Staff and Board
Liam Nold, Program Coordinator
Liam (they/he) is excited to join BTP as the program coordinator after completing their JD at Seattle University School of Law. He is involved in various abolitionist projects and queer and trans liberation movements in the Seattle area. They’re passionate about supporting incarcerated people and building solidarity across prison walls to build towards a future without police, jails, and prisons. You can also find him making friends with the neighborhood crows, chatting someone’s ear off about political theory, or romping in the woods with his dogs.
Andy Chan, Phd, President
Andy has been volunteering at BTP since 1994. Andy is motivated by the demonstrable, immediate and long-lasting impact that BTP can have on incarcerated people. Andy is a first-generation immigrant of Asian heritage. In addition to decades of sorting incoming letters, managing communications and staying on top of prison book restrictions, Andy is a long-time member of the BTP Board.
Doug Hathaway, Vice President
Doug was introduced to anti-carceral activism in high school, when he participated in the National Moratorium on Prison Construction with the Unitarian-Universalist Service Committee in 1974. He began volunteering with Books to Prisoners in 2016, seeking a way to support adult learners acquiring skills and knowledge they’d missed as schoolchildren. He recognizes respect for incarcerated people’s right to pilot their own intellectual development by choosing their own reading material as the defining principle of BtP and the national secular free-books-to-prisoners movement it has helped foster.
Richard Bond, Secretary
Richard discovered BTP in 2019, after finding a copy of “Dear Books to Prisoners: Letters from the Incarcerated” in a neighborhood bookshop. A local charity that supported books and reading was simply too much to resist, so he immediately joined up. He quickly found that while the work is its own reward, spending time with the organization’s staff and volunteers is an absolute delight. When not answering letters Richard enjoys spending time with his two teenage sons, playing with computers, and reading incessantly.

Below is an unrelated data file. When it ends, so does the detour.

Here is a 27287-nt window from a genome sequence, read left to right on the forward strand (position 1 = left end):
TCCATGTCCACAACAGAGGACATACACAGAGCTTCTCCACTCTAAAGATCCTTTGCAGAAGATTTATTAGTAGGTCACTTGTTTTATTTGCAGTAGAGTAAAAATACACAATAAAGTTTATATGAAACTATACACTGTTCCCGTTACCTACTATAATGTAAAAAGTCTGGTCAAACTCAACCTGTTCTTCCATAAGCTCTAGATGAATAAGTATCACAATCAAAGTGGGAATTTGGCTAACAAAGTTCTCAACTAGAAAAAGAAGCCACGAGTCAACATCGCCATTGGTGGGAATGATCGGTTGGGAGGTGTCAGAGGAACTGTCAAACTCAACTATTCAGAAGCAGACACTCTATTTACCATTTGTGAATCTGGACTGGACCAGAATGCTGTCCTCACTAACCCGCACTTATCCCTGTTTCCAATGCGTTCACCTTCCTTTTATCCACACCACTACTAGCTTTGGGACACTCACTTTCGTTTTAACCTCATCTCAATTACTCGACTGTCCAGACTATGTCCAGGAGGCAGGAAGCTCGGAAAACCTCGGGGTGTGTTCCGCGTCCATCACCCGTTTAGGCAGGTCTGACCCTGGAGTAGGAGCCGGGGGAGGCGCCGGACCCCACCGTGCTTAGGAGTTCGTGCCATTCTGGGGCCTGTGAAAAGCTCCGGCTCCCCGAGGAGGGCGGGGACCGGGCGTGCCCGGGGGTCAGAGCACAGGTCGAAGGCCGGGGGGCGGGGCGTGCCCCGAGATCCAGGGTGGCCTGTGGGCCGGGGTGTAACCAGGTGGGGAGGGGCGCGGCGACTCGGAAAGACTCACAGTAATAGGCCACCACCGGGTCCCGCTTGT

Pat Walker, Treasurer
After gaining an encyclopedic knowledge of the authors of thrillers and publishers of urban novels through her work as the program coordinator at Books to Prisoners, Michelle is proud to continue working with such a meaningful organization from afar, continuing to help with our planning and social media despite relocating to the other side of the country. She is a master of library and information science (according to the University of Washington), has an open love for dystopian novels, and makes a party trick of the thickness of her glasses
Kris started volunteering with Books To Prisoners in 1989 when she read that inmates at King County Jail had no books to read and the TV was on 24/7—which sounded like her personal vision of hell. Sending free books to U.S. prisoners is one of the most satisfying projects she has worked on. Kris has helped Books To Prisoners move at least 5 times and is grateful that BTP found our current home. Kris loves the books aspect of Books To Prisoners—picking up large-scale book donations, sorting donated books, shelving books, and finding obscure books for prisoner requests.
Joan has been volunteering with BTP since 2015, and worked as program coordinator from 2019 to 2022. A firm abolitionist, they can also be found working at Left Bank Books and the local harm reduction clinic, or following animal tracks around in the woods.
Alex started volunteering with Books to Prisoners in late 2019 and quickly became invested in this tangible, direct way to support our incarcerated community. She is also on the National Board of Governors for her union and passionate about organizing artists. When not working on board-related duties, Alex is most often found staring lovingly at her dog, cycling, or watching ballet. She completed her paralegal certificate in 2022 and might put it to use one day.